I do not know what happened inside Presbyterian Hospital …
but I think, sadly, Presbyterian and potentially other hospitals across the country is suffering badly for the missteps of the CDC.
The ebola threat has been top of mind at the CDC for months now. They knew there was a possibility that someone in the U.S. would contract the disease. And yet, every day they come off as more and more unprepared.
It now looks as if everyone is making this up as they go.
I hope that ebola is not the health threat everyone fears it is; that despite it’s high fatality rate, it is somewhat easily contained.
But in order to do that there has to be a plan. In order not to have panic, which is destructive in ways beyond the health crisis, there has to be a plan.
The CDC asks us to trust their admonitions about how Ebola is spread and advice about how to protect ourselves and our families.
But with every misstep they undercut our ability to do that.
For all our sakes I hope they can remedy that quickly.
I’m sure Presbyterian Hospital has made many errors along the way here. I am not letting them off the hook for mistakes made, but I honestly feel sorry for the doctors and staff there. I’m pretty sure they are trying their level best. Bottom line, the CDC’s preparation appears to have been at best inadequate, at worst, abysmal.
What are your thoughts on this? Please tell me, I’m interested.
Where is the Surgeon General? Even checking their tweets it’s not even much of a topic. Isn’t this a national issue?!?!
I believe the CDC is helpless or maybe hapless. There has to be volumes they aren’t sharing in turn creating panic. Why wasn’t a team sent here immediately when the first case showed up? Why aren’t at risk hospitals equipped properly? Why are we blaming the nursing staff who aren’t trained in these protocols and aren’t given proper protection? Why aren’t we fast-tracking a vaccine? Why aren’t we stopping flights from West Africa? So many questions and our government is out to lunch…or more likely is on the golf course.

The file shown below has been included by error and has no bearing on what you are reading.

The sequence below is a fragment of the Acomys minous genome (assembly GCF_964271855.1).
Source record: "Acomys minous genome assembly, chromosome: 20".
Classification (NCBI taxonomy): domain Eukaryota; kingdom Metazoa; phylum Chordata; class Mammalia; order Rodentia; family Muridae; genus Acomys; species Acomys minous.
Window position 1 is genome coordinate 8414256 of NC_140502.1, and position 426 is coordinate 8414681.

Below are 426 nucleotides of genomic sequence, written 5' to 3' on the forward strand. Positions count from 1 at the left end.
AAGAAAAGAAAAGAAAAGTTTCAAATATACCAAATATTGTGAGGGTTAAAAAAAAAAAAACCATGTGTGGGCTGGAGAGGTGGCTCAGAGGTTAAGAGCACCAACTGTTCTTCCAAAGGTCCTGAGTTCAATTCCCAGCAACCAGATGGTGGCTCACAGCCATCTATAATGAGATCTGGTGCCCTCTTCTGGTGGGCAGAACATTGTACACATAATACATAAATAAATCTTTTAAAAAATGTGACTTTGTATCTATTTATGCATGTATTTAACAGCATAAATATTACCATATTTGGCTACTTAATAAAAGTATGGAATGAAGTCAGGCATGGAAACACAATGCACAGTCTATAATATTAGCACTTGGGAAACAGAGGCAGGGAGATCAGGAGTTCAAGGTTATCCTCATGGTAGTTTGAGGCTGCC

My heart goes out to those infected. They’ve put their lives at risk for what!?
Thanks for the thoughtful comments Jamie. Creating panic is a bad thing and unfortunately that is what inept handling usually produces. People need to be able to trust the government. That is what’s so concerning here. Thanks again, Jane
I work in this ER. We are all heartsick and doing everything possible to keep our spirits up. Our nurses are amazing and used the protocol that was in place. These are uncharted waters and we just happened to be “ground zero.” We need your prayers, your encouragement and your praise to boost our morale. We continue to show up every day! Thank you Jane for your kind remarks
Thank you so much for commenting and believe me my thoughts, prayers and encouragement are with you. People appreciate what you are doing.
I am proud that we have so many committed local healthcare professionals trying their best to care for the infected and help contain the contagion. I am disgusted with the national government’s half-hearted, disingenuous responses to this problem. We should have restricted travel to and from west Africa except for aid workers headed there, and implemented a quarantine program for American citizens travelling back from there many months ago. This failure is a national scandal.
Sadly, I agree with a lot of what you said Dan. Hopefully it will get better.
We have not had a Surgeon General for over a year, Jaime. Our president appointed Dr. Vivek H. Murthy last November. But Senate Republicans have blocked his nomination thanks to threats by the National Rifle Association. You see, Dr. Murthy thinks guns are dangerous to the health of American citizens and has had the gall to say so. Around 30,000 people die from gunshot wounds every year in the U.S. Pretty silly of a person nominated to protect the public health to comment on such a thing, right?
Thanks for your comment and I appreciate your thoughts but I still think that the CDC and this threat are large enough that it should not have been hijacked by something political, on either side.
That’s not exactly true. While the person handling those duties may not be the permanent Surgeon General, we do in fact have a Surgeon General with significant experience. His name is Rear Admiral (RADM) Boris D. Lushniak, M.D., M.P.H.
It is my belief that the initial response failed due to the “it can’t/isn’t/won’t happen here” syndrome. People have to understand that they ARE the other guy.
Thanks for the thoughtful comment Christie. Unfortunately you may be right.